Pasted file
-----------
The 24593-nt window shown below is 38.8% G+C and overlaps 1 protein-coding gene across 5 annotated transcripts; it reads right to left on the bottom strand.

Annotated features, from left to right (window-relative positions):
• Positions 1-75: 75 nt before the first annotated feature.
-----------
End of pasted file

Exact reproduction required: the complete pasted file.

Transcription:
The 24593-nt window shown below is 38.8% G+C and overlaps 1 protein-coding gene across 5 annotated transcripts; it reads right to left on the bottom strand.

Annotated features, from left to right (window-relative positions):
• Positions 1-75: 75 nt before the first annotated feature.